Graves primed the 22-year-old horse with oat mash and prairie hay, then he tied Old Hub to the back of a hack and led him all the way to Haskell--a two-day journey. It was a trip into the history books, and Graves set aside half of his winnings to ensure Old Hub had the best of care for the rest of his days.

The first record of cutting as an arena spectator event came at the Southwestern Exposition and Fat Stock Show in Fort Worth, Texas, when a cutting horse exhibition was added to the annual rodeo in 1919. It became a competitive event the following year.

By 1946, there were so many cutting horse contests being held, under so many different sets of conditions and rules, that a group of 13 cutting horse owners met at the Southwestern Exposition and Fat Stock Show and decided to form an association to establish standard rules and procedures for holding such competition.

One of the founders, Ray Smyth, said, "When the meeting broke up, we had formed what we thought would be more or less a local cutting horse association. Someone remarked that with luck, we might even get as many as 50 members by another year."

Later, at a meeting in Mineral Wells, Texas, the association was incorporated, and Pat Dalton suggested the name ‘National Cutting Horse Association,' because it looked as though it had the potential to grow into something big.

The first show was held in Dublin, Texas, in the fall of 1946.

Smyth recalled that secretary-treasurer Volney Hildreth guarded the association's resources "with a big stick. If we wanted anything that cost money, Volney would tell us to get enough new members to pay for it."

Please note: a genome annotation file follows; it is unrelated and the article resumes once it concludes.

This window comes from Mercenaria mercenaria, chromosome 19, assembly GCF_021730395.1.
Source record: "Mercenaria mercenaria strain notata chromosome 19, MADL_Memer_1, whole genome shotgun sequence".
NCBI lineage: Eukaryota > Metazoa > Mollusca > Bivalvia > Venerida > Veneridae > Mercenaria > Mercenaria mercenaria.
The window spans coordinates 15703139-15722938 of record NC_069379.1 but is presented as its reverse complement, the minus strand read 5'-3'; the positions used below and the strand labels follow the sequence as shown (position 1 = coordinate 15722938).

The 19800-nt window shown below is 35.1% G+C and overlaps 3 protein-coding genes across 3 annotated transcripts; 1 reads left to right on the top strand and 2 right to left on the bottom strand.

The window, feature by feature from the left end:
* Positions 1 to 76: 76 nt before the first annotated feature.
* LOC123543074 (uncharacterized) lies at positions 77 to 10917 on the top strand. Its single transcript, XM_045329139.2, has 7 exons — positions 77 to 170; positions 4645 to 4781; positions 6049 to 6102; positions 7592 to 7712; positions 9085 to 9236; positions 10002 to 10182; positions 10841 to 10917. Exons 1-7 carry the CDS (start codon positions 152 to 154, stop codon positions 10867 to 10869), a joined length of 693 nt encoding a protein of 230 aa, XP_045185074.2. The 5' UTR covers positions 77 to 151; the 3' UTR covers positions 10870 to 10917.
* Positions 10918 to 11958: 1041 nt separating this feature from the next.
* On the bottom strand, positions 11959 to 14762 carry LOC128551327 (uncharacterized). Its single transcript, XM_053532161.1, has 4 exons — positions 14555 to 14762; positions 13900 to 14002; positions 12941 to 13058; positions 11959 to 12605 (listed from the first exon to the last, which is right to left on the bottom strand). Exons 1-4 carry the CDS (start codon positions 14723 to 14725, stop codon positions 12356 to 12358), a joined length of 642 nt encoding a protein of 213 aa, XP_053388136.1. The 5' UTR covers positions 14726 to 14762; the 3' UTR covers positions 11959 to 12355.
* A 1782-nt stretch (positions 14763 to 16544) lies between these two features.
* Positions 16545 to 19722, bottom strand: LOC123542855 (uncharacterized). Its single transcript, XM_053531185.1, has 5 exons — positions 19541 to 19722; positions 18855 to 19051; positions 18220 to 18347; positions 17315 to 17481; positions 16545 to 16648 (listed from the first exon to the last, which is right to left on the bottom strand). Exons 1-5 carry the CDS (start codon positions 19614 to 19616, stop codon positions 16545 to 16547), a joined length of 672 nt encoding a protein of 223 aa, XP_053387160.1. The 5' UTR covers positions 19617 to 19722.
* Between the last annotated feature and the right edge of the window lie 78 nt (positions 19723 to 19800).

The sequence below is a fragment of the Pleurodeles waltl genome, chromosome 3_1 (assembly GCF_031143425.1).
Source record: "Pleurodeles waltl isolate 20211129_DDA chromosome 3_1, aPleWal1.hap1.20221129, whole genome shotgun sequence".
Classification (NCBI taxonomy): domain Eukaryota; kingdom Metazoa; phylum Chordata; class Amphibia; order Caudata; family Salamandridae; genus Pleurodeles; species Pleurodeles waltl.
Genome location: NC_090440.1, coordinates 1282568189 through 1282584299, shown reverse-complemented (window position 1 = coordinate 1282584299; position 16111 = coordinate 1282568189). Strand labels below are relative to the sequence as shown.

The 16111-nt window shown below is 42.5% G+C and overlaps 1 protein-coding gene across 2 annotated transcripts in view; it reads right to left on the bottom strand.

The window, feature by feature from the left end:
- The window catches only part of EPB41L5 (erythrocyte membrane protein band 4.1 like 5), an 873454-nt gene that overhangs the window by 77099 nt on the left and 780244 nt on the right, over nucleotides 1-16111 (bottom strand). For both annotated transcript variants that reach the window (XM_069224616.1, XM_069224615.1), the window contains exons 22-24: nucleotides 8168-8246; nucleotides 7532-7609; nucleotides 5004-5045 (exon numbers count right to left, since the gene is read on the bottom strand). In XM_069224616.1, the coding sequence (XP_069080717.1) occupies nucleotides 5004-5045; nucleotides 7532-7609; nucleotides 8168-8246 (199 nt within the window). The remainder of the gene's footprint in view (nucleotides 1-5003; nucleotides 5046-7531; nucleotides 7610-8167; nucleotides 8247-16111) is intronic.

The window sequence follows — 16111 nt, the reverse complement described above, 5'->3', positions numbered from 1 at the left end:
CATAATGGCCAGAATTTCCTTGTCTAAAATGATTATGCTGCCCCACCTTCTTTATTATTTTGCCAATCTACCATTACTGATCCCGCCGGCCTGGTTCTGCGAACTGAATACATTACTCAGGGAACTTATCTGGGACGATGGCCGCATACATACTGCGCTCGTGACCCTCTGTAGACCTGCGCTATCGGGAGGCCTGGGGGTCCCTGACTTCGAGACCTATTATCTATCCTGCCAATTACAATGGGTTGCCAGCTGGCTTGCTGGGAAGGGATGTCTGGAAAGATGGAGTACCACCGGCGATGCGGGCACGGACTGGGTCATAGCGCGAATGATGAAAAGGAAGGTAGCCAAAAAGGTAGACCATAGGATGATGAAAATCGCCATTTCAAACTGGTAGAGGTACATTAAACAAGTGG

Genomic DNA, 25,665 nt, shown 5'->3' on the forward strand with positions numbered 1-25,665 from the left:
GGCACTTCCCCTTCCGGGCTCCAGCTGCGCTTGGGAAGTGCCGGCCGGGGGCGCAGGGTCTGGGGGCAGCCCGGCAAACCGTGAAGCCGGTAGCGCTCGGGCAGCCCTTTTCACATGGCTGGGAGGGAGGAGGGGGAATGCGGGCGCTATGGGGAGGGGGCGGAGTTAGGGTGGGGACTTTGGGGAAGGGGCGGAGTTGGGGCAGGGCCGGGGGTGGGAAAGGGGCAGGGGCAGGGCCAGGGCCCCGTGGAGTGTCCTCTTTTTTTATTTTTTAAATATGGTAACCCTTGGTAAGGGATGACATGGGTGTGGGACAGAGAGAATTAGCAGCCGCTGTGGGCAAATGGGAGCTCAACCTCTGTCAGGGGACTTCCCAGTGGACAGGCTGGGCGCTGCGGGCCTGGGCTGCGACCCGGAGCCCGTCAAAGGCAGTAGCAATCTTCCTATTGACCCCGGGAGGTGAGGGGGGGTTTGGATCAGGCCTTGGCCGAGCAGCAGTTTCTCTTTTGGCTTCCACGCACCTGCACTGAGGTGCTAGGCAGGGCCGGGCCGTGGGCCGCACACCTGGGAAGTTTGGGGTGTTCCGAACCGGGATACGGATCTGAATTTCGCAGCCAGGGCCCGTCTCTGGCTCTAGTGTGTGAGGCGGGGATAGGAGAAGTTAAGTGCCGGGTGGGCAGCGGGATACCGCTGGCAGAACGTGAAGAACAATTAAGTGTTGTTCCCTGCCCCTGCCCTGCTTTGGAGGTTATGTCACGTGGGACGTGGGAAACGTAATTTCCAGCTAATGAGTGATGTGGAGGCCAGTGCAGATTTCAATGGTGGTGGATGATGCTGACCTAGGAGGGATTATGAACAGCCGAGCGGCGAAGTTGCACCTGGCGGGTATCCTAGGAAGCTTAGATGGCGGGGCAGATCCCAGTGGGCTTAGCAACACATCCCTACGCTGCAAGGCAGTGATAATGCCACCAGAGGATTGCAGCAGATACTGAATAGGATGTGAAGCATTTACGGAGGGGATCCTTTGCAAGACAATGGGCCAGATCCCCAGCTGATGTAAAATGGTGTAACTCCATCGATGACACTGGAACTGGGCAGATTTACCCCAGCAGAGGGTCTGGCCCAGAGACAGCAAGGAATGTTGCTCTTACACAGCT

When NCHA was formed, most cutting horses were ranch geldings like Old Paint, a brown and white horse of unknown parentage that Smyth bought for $40 at Weatherford trade days. Old Paint became one of cutting's first champions.

But some of the big ranches had been breeding their own horses for years. The world famous King Ranch had a remuda of copper-colored horses descended from the Old Sorrel. Yellow Jacket horses, with golden coats and black manes and tails, filled the Burnett's Triangle Ranch pastures; while the Pitchfork outfit was known for cast-iron cow ponies sired by Grey Badger.

By 1963, the association recorded the results of 727 events, of which 504 were recognized as NCHA championship events. In those days, cutters vied for a piece of $404,183 in prize money. That included $23,225 paid out at that year's NCHA Futurity.

Fast-forward to 2006, and the contestants at the NCHA Futurity will be divvying up more than $3.7 million--over a hundred times the offering of that first year. Total purses at NCHA-approved shows now exceed $39 million annually.

Yet for many, cutting's greatest rewards are intangible. The bond between people and horses that makes the sport so special, also links it to the sweat and dust of the Old West, and sets it apart from all other events.

"The people who brought cutting from the open range to the arena, and turned the skills of the cowman and cowboy into the contest, were real sports," said Buster Welch, a legendary cutting champion. "That fine sportsmanship is still alive and well in cutting today."